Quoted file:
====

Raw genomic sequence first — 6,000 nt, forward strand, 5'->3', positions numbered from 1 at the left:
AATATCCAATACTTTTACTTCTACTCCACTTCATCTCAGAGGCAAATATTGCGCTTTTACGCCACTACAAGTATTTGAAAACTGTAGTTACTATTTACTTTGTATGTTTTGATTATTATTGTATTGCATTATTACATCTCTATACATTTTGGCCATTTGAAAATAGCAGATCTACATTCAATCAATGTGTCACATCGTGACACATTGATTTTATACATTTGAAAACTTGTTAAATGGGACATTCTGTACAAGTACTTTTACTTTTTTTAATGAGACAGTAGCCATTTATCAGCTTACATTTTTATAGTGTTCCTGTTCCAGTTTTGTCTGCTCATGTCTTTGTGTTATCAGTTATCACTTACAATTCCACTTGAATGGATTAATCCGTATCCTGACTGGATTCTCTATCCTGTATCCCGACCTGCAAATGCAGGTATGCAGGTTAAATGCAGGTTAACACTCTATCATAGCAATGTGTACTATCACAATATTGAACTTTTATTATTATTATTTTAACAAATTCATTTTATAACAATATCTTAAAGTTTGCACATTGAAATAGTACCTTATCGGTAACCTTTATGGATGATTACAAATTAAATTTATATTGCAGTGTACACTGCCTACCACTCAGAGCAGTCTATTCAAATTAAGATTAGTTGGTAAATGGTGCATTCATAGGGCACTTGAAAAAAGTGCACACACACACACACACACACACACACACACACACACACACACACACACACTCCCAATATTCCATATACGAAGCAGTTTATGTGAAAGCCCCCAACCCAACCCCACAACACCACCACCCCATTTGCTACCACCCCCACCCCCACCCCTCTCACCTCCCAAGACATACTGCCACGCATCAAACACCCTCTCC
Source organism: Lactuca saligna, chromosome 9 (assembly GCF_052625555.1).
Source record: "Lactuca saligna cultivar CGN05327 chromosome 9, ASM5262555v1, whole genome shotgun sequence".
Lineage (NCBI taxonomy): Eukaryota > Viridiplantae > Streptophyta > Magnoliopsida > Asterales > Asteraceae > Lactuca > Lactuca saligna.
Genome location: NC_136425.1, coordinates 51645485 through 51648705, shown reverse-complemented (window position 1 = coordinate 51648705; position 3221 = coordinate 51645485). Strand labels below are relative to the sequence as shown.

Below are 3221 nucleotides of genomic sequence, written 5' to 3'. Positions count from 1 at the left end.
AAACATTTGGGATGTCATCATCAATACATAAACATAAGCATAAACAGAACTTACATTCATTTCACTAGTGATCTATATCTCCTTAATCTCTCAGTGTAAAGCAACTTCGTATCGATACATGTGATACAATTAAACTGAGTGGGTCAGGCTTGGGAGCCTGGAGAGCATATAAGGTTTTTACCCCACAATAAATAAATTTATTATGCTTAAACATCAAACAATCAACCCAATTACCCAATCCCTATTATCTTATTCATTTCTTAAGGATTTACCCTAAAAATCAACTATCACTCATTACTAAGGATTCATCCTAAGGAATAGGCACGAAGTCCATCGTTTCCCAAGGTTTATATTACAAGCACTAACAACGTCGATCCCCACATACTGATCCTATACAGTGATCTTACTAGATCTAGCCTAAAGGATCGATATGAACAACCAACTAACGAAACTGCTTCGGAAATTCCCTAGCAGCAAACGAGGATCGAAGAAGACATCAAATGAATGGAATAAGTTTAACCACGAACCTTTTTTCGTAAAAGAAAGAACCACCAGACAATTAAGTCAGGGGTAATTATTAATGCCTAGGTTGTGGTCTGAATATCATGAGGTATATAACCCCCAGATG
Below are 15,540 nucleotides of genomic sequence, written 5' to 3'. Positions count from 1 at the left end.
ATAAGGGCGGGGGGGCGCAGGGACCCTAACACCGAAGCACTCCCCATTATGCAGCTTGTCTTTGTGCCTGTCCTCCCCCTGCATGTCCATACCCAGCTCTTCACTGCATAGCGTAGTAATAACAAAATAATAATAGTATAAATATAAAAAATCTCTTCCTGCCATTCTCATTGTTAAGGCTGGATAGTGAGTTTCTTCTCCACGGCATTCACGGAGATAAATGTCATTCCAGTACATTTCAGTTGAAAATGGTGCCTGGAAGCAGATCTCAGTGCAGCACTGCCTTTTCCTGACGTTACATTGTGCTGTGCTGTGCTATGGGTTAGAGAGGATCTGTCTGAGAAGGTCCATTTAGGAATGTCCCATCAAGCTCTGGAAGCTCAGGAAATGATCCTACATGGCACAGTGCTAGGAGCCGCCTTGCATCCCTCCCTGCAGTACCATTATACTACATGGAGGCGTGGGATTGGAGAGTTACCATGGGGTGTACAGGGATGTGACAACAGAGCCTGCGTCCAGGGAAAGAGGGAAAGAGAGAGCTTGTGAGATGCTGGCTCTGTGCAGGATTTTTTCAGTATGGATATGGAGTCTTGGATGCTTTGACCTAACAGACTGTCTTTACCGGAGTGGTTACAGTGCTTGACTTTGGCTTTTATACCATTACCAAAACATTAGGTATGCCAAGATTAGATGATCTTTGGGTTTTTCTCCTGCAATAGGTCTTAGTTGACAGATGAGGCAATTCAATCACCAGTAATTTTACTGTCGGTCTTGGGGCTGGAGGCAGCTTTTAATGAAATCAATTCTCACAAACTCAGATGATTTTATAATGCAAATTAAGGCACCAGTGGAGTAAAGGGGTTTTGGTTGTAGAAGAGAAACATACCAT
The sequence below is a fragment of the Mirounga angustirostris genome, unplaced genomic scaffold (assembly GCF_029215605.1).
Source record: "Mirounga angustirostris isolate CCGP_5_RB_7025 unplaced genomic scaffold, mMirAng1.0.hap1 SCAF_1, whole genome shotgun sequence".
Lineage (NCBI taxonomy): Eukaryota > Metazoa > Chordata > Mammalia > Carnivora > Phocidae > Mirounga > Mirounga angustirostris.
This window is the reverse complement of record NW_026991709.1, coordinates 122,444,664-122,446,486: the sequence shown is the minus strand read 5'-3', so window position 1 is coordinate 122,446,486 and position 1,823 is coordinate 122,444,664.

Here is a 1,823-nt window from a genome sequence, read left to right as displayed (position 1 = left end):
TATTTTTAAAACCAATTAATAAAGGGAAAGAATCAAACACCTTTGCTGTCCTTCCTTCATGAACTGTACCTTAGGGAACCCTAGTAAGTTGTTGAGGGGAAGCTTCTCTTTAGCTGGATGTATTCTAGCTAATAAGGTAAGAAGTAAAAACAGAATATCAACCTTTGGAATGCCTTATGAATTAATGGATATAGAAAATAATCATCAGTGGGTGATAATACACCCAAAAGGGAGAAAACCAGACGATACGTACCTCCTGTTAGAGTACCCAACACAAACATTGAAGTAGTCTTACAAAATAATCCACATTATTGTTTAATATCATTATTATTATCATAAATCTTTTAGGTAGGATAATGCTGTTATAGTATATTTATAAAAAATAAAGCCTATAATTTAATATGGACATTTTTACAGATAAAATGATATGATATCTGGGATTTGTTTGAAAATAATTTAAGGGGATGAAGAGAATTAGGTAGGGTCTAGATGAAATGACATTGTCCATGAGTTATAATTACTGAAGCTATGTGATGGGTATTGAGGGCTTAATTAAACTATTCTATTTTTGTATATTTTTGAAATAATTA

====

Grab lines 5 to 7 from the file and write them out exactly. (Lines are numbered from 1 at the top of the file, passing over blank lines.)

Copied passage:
Lineage (NCBI taxonomy): Eukaryota > Viridiplantae > Streptophyta > Magnoliopsida > Asterales > Asteraceae > Lactuca > Lactuca saligna.
Genome location: NC_136425.1, coordinates 51645485 through 51648705, shown reverse-complemented (window position 1 = coordinate 51648705; position 3221 = coordinate 51645485). Strand labels below are relative to the sequence as shown.

Below are 3221 nucleotides of genomic sequence, written 5' to 3'. Positions count from 1 at the left end.